If this book was part of some sort of literature course then possibly it could provoke you to fill pages and pages commenting on the questions it raises.
But as this is a blog and written by someone of only moderate intelligence the response will not be quite as grand.
The main takeaway here is the fact that history, even a corrupted version of it, continues to influence future generations. Even when that history seems to be best left gathering dust – something connected with the Nazi era – it still has the power to capture the imagination and push people into extreme positions.
Is the son guilty because he tries to act out some historical based fantasy of killing a Jew to revenge the Nazi martyr he idolizes? Is the grandmother wrong for filling her grandson’s head with historical biased nonsense? Is the father guilty for never being there to address these issues until faster too late when he decides to put them down as some sort of writing exercise?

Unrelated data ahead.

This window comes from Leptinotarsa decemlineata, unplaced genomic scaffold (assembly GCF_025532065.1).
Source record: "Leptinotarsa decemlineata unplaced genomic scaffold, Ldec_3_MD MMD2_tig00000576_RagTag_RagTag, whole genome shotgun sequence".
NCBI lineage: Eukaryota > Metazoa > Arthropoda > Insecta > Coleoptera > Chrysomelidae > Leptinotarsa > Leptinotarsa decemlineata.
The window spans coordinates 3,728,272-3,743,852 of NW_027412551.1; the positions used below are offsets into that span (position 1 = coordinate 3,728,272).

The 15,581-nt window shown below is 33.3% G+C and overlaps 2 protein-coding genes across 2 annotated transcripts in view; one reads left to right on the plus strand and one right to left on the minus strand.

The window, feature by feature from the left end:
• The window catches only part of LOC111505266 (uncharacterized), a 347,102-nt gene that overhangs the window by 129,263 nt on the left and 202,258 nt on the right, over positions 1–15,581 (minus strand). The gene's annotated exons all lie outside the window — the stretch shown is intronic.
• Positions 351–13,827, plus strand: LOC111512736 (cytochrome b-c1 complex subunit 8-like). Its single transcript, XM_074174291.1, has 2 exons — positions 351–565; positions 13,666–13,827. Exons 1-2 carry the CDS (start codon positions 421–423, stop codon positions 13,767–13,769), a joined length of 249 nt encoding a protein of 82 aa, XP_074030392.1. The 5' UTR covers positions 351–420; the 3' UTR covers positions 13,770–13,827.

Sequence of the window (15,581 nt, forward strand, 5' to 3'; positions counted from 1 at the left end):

Or is there a larger finger being pointed here at the German state for failing to face up to its past and as a result allowing misinterpretations to take hold among amateur historians?
Of course the answer is a mixture of all of the above. The problem is that it is almost impossible to identify and sympathize with any of the characters. Even the murdered boy turns out to be a liar and a fantasist disowned by his parents. There are no rights in this story. Even those who played their parts at the time ended up fading from glory.
A challenging book and one that is attacking a wide number of targets, not least of all is the power of the internet to disseminate false information and spread racial hatred, but it is not that easy to read and as a result is a frustrating experience.
A review will follow shortly…